11

Recently a prominent user in an online community died, and some of the users have come together in various ways to share memories and comfort each other. I'm not involved, but observing it made me wonder how users and leaders in a community can best manage this process at a time when everybody's feeling a little fragile. It's likely that this will, unfortunately, happen to an online community that I am deeply involved in eventually, and I'd like to gain some insight into better or worse ways to handle it.

The community (which I'm deliberately not linking; please let's keep this general) is using a shared chat room. As far as I know no relatives of the deceased are there now, just community users, though it's all public. I've seen some behavior that seems like it could make some community members, and relatives were they to come across it, uncomfortable, including:

  • Speculation about the cause of death, which wasn't reported. One person went so far as to comment on the person's physical appearance (in a photo) and speculate negatively based on that.

  • Extended transference -- "this reminds me of this thing that happened to my {friend, relative}...", which seems to deflect the content that people actually came there for.

  • Comments criticizing people doing the above as insensitive, and ensuing responses.

One approach to this kind of situation is to say that the community members need space to react in their own way, and that trying to steer or moderate this activity is counter-productive. Another approach is to say that it's even more important than usual to steer or moderate such conversations, because of the sensitive nature of the situation. My limited knowledge about comforting mourners applies to in-person situations, not online.

What's the best way to handle online grieving, on a spectrum from "anything goes" to "carefully and sensitively moderated"?

1
9

One approach to this kind of situation is to say that the community members need space to react in their own way, and that trying to steer or moderate this activity is counter-productive.

This is simply incorrect. One of the reasons behind having organized funerals, run by priests or funeral directors outside of the family, is because people need a structured way to express their grief. Moderators could and should play a similar role online. Here are some suggestions:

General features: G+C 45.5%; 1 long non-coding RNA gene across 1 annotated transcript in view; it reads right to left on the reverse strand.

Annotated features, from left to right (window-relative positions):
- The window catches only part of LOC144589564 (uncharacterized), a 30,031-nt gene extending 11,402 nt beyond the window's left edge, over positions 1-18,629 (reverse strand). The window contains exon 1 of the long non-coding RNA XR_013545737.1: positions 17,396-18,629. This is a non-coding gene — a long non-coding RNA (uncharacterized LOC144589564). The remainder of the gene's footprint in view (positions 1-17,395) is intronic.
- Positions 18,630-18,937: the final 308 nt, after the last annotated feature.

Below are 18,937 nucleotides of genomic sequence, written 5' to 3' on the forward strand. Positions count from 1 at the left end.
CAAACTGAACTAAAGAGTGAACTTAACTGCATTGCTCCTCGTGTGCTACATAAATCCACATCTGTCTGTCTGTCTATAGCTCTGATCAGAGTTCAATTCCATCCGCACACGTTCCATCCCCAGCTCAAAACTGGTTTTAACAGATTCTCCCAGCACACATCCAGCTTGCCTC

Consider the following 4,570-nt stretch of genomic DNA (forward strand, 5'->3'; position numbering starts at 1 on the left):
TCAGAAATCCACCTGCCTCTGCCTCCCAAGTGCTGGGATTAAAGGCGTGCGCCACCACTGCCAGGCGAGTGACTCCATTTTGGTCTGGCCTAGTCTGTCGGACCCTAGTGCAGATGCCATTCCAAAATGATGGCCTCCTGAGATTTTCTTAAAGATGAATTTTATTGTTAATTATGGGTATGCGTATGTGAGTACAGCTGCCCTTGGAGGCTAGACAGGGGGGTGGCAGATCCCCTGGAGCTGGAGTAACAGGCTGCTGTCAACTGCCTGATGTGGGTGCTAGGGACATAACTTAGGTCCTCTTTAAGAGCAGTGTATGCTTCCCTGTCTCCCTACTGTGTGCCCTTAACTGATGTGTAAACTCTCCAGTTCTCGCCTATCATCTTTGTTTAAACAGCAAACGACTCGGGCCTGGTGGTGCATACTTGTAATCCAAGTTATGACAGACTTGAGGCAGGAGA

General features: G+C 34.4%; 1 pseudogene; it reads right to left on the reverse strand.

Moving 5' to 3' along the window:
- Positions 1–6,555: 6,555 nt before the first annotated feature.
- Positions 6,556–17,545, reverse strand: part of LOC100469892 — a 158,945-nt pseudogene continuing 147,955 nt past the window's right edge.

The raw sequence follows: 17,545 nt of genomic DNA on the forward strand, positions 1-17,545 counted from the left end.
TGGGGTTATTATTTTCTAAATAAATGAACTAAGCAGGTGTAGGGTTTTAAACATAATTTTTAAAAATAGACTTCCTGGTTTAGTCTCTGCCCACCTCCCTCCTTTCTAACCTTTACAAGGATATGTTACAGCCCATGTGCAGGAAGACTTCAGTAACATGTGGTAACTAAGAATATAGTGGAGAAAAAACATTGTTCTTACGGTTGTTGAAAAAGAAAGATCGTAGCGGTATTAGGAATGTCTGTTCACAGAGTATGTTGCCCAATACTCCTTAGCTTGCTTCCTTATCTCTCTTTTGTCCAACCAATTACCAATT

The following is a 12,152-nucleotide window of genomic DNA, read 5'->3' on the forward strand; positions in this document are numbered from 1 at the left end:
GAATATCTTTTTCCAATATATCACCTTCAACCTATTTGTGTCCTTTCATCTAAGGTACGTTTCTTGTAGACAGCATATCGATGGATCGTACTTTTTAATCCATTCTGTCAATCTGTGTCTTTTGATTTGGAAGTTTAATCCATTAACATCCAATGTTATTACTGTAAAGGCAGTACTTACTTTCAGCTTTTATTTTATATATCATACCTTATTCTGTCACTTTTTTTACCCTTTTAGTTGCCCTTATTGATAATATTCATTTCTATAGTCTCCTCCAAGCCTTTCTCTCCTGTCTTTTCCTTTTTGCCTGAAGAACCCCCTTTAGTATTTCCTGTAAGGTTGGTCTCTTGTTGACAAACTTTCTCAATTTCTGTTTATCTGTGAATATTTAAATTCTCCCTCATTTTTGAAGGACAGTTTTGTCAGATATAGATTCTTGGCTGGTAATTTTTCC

1. Create an announcement and ask people to share positive memories about the community member.
  2. Contact the family and offer your consolations. You could include examples of the contributions the community member made.
  3. Organize the community and donate money to a charity in the name of the community member.

I've seen some behavior that seems like it could make some community members, and relatives were they to come across it, uncomfortable.

Then why aren't you doing something about it? The behaviour you described is rude, insensitive, and would not be tolerated off-line.

I would avoid publicly drawing attention to the behaviour (as you yourself said, people who knew the deceased could easily be upset if they saw it). Instead, quietly delete the offending content and reprimand the community members who created it. I would also consider writing something along the lines of "please be respectful during this sensitive time" in the location where this is being discussed.

Comments criticizing people doing the above as insensitive, and ensuing responses.

Community members with no moderation powers should not have to step in to defend a community member after the said community member just died. The days and weeks after the death should be a time for the community to collectively grieve, and the moderators have a duty to make sure that is possible. To do otherwise is incredibly rude to the people who care about this community member.


You should also verify the community member's death.

0

Your Answer

By clicking “Post Your Answer”, you agree to our terms of service, privacy policy and cookie policy

Not the answer you're looking for? Browse other questions tagged or ask your own question.